Op-Ed: Where are the Record Companies Lobbyists?

lobbyists.jpgAnyone who has paid attention to cable news constantly hears how lobbyists affect every one of our civic leaders’ decisions. We hear about donor influence everyday: the fears of Bill Cinton’s Global Inititave donors swaying Hill’s new job, Saxby Chambliss’s abuses of power with sugar factories, and how important it was to John Podesta to keep lobbyists far from Obama during the transition of power. Lobbyists are blamed for so many things that are not for the greater good of the people, and instead for the good of corporate interests. If this is the case, why has one of the largest corporate entities in America, the music/film industry, never flexed their muscle to stop file sharing?


It’s not like the music industry isn’t politically connected: David Geffen is famously one of Barack Obama’s earliest supporters and credited as one of the first people to say he was going to be President. Jon Bon Jovi has raised countless dollars for Hillary Clinton to recoup her debt for her failed presidential run. Former CEO of Def Jam Records, Jay-Z a one time label President is quoted by our President and plays private parties for his staff alongside Arcade Fire.

With all of this influence, why hasn’t the record industry used it’s close ties to influence some legislation against file sharing? Where you stand on the issue of file sharing doesn’t matter, since
obviously the record companies do not enjoy the decrease in revenues file sharing brings. With the Democrats having large majorities in all three branches of government shouldn’t all these ties get a back scratched?  They have the money, power and influence that should equal any of their wishes being granted.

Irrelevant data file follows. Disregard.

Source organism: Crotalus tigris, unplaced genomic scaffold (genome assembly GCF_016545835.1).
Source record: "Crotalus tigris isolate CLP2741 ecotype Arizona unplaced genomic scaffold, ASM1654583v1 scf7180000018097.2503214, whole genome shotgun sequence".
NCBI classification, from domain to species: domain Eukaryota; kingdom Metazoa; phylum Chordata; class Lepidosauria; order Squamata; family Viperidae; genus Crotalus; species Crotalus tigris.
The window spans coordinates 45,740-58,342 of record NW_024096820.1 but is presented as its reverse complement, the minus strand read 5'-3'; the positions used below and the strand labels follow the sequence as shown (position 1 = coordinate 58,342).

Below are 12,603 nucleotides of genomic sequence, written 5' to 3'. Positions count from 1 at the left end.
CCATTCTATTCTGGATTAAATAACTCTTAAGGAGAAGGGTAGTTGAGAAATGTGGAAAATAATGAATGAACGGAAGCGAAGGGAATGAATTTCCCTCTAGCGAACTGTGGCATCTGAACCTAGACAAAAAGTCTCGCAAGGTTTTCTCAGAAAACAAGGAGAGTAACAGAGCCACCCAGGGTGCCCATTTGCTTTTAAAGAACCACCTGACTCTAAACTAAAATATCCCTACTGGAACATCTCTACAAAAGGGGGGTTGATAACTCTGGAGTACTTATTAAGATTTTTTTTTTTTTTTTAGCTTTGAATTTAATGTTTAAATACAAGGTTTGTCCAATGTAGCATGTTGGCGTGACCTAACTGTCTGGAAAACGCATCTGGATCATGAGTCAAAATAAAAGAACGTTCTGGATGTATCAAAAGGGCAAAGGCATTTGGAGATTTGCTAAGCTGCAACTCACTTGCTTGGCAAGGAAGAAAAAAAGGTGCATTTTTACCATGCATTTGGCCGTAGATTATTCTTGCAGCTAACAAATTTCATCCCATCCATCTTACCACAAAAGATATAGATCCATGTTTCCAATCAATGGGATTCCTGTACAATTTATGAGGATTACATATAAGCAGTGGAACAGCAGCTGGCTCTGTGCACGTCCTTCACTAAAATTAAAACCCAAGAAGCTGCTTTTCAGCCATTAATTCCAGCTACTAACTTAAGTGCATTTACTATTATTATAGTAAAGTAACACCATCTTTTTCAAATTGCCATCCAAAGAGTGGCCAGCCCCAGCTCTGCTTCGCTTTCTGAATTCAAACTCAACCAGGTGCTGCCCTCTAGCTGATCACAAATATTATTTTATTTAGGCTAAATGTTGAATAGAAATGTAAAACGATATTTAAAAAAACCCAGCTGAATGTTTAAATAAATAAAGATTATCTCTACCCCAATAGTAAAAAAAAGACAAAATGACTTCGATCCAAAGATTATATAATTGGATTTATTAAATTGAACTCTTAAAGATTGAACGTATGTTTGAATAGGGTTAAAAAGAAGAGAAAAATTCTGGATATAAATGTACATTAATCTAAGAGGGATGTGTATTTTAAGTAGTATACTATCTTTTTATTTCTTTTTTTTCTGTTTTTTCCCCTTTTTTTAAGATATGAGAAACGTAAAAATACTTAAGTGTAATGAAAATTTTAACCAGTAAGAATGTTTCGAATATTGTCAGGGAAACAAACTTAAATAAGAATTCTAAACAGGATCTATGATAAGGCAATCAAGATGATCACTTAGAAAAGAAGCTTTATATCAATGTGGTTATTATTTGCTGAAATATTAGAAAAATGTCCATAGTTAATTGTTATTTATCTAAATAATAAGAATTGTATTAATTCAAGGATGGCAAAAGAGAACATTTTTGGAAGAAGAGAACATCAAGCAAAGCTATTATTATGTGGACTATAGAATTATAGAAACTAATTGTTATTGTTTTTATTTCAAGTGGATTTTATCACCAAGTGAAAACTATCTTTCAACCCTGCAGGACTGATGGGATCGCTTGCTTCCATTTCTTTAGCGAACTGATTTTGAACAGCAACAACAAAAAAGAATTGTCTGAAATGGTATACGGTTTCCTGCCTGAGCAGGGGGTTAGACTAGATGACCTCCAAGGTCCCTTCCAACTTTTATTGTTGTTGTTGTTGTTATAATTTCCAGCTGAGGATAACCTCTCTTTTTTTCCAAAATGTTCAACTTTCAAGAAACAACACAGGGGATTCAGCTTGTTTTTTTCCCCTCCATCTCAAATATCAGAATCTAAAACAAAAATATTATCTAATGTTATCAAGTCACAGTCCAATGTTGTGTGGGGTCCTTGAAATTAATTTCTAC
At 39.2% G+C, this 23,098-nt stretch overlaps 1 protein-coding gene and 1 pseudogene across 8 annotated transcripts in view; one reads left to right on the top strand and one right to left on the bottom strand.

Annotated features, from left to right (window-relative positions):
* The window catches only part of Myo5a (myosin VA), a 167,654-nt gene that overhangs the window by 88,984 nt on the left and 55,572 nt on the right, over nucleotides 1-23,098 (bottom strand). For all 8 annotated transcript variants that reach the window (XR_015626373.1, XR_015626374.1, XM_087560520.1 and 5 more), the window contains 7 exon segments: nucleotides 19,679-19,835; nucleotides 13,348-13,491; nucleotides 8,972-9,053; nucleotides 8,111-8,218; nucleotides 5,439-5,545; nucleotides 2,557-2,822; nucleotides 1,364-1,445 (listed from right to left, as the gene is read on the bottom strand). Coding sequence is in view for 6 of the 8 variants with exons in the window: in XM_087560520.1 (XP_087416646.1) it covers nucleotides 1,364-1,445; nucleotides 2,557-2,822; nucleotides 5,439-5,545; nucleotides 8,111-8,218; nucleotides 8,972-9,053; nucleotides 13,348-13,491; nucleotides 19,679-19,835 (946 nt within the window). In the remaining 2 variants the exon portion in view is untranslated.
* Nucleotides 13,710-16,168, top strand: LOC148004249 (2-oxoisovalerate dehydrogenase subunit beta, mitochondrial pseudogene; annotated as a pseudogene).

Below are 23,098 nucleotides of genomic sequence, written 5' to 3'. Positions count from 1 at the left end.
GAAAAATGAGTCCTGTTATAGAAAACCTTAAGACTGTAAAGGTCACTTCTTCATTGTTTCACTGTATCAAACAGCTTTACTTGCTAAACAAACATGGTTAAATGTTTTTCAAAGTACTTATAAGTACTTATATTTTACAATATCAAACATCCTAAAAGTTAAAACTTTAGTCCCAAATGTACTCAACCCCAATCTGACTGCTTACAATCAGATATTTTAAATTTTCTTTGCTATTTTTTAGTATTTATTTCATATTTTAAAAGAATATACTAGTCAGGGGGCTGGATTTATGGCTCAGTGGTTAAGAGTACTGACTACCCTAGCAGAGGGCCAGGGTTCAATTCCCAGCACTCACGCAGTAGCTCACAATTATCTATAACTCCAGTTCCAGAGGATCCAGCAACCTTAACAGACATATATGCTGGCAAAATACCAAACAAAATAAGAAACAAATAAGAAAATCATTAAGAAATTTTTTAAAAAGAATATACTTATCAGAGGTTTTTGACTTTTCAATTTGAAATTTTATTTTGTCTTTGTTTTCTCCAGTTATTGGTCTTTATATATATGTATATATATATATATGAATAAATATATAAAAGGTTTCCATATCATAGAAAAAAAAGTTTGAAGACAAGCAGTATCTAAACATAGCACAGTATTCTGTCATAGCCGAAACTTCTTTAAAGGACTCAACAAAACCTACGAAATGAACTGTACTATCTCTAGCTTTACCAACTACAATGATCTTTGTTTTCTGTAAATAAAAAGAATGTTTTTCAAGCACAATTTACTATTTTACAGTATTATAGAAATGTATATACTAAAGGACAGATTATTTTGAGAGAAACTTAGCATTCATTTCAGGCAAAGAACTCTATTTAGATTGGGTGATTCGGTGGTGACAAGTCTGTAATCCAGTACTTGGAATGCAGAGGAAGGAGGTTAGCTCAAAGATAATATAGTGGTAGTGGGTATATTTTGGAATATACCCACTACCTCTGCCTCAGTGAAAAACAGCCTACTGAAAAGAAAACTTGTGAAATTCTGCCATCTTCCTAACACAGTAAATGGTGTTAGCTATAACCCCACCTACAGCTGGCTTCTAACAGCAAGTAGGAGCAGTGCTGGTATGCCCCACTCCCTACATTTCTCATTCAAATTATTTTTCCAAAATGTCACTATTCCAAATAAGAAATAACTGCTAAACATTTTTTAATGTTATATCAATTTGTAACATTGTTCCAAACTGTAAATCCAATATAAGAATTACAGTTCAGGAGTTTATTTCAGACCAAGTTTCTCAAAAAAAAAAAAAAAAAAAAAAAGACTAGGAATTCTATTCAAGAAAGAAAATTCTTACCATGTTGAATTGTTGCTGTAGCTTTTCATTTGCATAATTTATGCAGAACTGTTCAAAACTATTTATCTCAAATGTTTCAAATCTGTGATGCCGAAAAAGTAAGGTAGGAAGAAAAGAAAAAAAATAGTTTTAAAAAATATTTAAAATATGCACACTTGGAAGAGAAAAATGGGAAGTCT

One hypothesis is the Democrats are not influenced by their corporate ties. This is easily disproved by anyone who has researched Joe Biden’s recrord of voting against consumers and for credit card companies whose influence looms hard in his home state (and about a million other cases). Another possibility is the lobbyists who the industry has hired are much like the hacks they hire to run the record companies themselves: incompetent and without vision.

With a importance on job loss and retaining economic growth, it will be no surprise if the music industry is able to plead it’s case to get government assistance in staying afloat in the coming years. In the coming days New York City (one of the hearts of the industry), will see a near 9% unemployment rate. Since a bailout is not likely (since no one sympathizes with a rockstar when they aren’t singing), it seems as if trying to halt file sharing is much more likely an answer for the industry to turn to. If they don’t it will be a very odd move for a dying industry to wave a white flag when there will be immense pressure to improve our economy by any means necessary. If the industry does not exercise its muscle, how will Michelle Malkin cry “Corruptocrat” every week in her delusional blog?

I am curious if anyone has an insight on this issue? Is something in the works I am not aware of? Is there really no law for our politicians to bend as usual? Have they seen the inevitability of the future landscape of music with file sharing being ever present?

Jesse Cannon is the editor of Musformation. He produces records at his studio Cannon Found Soundation. Follow him on Twitter at @JesseCannonMusF. For more info please visit his website.